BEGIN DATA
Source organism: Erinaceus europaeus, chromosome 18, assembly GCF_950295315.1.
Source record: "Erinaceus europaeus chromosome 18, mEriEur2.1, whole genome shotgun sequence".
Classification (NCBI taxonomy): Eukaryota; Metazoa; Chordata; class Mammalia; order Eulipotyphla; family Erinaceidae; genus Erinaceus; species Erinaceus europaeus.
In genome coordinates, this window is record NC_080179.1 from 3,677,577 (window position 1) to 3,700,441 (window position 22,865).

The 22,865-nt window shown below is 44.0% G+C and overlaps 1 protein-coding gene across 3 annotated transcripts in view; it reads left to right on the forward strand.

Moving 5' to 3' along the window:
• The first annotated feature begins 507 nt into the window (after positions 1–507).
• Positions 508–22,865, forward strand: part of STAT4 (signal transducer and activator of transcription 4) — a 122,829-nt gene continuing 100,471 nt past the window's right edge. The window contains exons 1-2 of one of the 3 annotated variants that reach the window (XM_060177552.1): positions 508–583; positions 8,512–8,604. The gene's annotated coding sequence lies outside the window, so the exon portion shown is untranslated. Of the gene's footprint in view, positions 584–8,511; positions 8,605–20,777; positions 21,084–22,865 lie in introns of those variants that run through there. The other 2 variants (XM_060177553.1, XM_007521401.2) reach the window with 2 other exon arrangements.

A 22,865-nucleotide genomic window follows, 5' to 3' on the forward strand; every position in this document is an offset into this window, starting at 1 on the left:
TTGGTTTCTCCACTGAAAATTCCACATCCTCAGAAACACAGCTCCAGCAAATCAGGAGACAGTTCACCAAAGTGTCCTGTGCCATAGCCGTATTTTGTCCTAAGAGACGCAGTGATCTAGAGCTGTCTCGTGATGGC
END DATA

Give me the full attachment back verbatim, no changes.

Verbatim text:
Source organism: Erinaceus europaeus, chromosome 18, assembly GCF_950295315.1.
Source record: "Erinaceus europaeus chromosome 18, mEriEur2.1, whole genome shotgun sequence".
Classification (NCBI taxonomy): Eukaryota; Metazoa; Chordata; class Mammalia; order Eulipotyphla; family Erinaceidae; genus Erinaceus; species Erinaceus europaeus.
In genome coordinates, this window is record NC_080179.1 from 3,677,577 (window position 1) to 3,700,441 (window position 22,865).

The 22,865-nt window shown below is 44.0% G+C and overlaps 1 protein-coding gene across 3 annotated transcripts in view; it reads left to right on the forward strand.

Moving 5' to 3' along the window:
• The first annotated feature begins 507 nt into the window (after positions 1–507).
• Positions 508–22,865, forward strand: part of STAT4 (signal transducer and activator of transcription 4) — a 122,829-nt gene continuing 100,471 nt past the window's right edge. The window contains exons 1-2 of one of the 3 annotated variants that reach the window (XM_060177552.1): positions 508–583; positions 8,512–8,604. The gene's annotated coding sequence lies outside the window, so the exon portion shown is untranslated. Of the gene's footprint in view, positions 584–8,511; positions 8,605–20,777; positions 21,084–22,865 lie in introns of those variants that run through there. The other 2 variants (XM_060177553.1, XM_007521401.2) reach the window with 2 other exon arrangements.

A 22,865-nucleotide genomic window follows, 5' to 3' on the forward strand; every position in this document is an offset into this window, starting at 1 on the left:
TTGGTTTCTCCACTGAAAATTCCACATCCTCAGAAACACAGCTCCAGCAAATCAGGAGACAGTTCACCAAAGTGTCCTGTGCCATAGCCGTATTTTGTCCTAAGAGACGCAGTGATCTAGAGCTGTCTCGTGATGGC